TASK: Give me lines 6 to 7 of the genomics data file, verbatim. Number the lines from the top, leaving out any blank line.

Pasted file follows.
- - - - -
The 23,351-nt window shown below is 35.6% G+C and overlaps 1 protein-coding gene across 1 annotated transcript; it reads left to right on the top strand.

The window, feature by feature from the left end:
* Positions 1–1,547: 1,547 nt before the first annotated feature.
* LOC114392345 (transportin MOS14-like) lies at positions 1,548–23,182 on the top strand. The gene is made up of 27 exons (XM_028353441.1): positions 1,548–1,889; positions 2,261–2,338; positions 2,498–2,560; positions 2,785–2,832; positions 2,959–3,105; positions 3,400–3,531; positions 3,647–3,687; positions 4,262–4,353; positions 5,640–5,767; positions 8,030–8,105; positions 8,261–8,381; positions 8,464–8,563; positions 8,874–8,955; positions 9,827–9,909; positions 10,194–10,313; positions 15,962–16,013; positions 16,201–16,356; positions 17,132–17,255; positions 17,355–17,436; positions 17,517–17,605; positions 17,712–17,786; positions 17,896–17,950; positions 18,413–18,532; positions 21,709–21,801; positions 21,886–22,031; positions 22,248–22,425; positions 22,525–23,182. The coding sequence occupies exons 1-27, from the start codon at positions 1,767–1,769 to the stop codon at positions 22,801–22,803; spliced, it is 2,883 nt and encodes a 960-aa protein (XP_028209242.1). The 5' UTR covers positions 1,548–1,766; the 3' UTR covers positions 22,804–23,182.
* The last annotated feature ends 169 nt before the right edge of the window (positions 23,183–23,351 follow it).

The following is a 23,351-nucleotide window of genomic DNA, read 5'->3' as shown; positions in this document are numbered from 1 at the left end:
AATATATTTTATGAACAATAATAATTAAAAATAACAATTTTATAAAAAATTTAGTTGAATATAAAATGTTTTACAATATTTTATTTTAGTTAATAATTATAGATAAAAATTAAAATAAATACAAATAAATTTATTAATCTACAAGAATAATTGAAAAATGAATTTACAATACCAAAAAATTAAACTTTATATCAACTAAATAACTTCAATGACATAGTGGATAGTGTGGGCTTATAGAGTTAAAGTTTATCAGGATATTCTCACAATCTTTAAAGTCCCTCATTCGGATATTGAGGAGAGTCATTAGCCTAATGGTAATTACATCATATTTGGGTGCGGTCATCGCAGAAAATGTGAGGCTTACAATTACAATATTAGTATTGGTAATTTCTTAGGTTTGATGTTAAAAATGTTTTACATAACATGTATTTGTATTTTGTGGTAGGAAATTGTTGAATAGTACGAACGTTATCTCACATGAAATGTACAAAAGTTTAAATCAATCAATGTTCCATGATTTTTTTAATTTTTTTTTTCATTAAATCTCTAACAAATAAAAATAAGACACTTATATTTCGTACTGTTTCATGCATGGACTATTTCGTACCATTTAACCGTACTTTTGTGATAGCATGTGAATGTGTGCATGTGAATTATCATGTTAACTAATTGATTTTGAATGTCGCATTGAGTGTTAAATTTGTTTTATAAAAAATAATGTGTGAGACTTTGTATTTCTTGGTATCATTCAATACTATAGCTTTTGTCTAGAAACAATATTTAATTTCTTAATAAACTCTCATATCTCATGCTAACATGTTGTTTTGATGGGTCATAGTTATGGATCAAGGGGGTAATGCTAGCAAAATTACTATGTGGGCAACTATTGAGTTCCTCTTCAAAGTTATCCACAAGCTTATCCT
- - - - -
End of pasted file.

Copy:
The following is a 23,351-nucleotide window of genomic DNA, read 5'->3' as shown; positions in this document are numbered from 1 at the left end:
AATATATTTTATGAACAATAATAATTAAAAATAACAATTTTATAAAAAATTTAGTTGAATATAAAATGTTTTACAATATTTTATTTTAGTTAATAATTATAGATAAAAATTAAAATAAATACAAATAAATTTATTAATCTACAAGAATAATTGAAAAATGAATTTACAATACCAAAAAATTAAACTTTATATCAACTAAATAACTTCAATGACATAGTGGATAGTGTGGGCTTATAGAGTTAAAGTTTATCAGGATATTCTCACAATCTTTAAAGTCCCTCATTCGGATATTGAGGAGAGTCATTAGCCTAATGGTAATTACATCATATTTGGGTGCGGTCATCGCAGAAAATGTGAGGCTTACAATTACAATATTAGTATTGGTAATTTCTTAGGTTTGATGTTAAAAATGTTTTACATAACATGTATTTGTATTTTGTGGTAGGAAATTGTTGAATAGTACGAACGTTATCTCACATGAAATGTACAAAAGTTTAAATCAATCAATGTTCCATGATTTTTTTAATTTTTTTTTTCATTAAATCTCTAACAAATAAAAATAAGACACTTATATTTCGTACTGTTTCATGCATGGACTATTTCGTACCATTTAACCGTACTTTTGTGATAGCATGTGAATGTGTGCATGTGAATTATCATGTTAACTAATTGATTTTGAATGTCGCATTGAGTGTTAAATTTGTTTTATAAAAAATAATGTGTGAGACTTTGTATTTCTTGGTATCATTCAATACTATAGCTTTTGTCTAGAAACAATATTTAATTTCTTAATAAACTCTCATATCTCATGCTAACATGTTGTTTTGATGGGTCATAGTTATGGATCAAGGGGGTAATGCTAGCAAAATTACTATGTGGGCAACTATTGAGTTCCTCTTCAAAGTTATCCACAAGCTTATCCT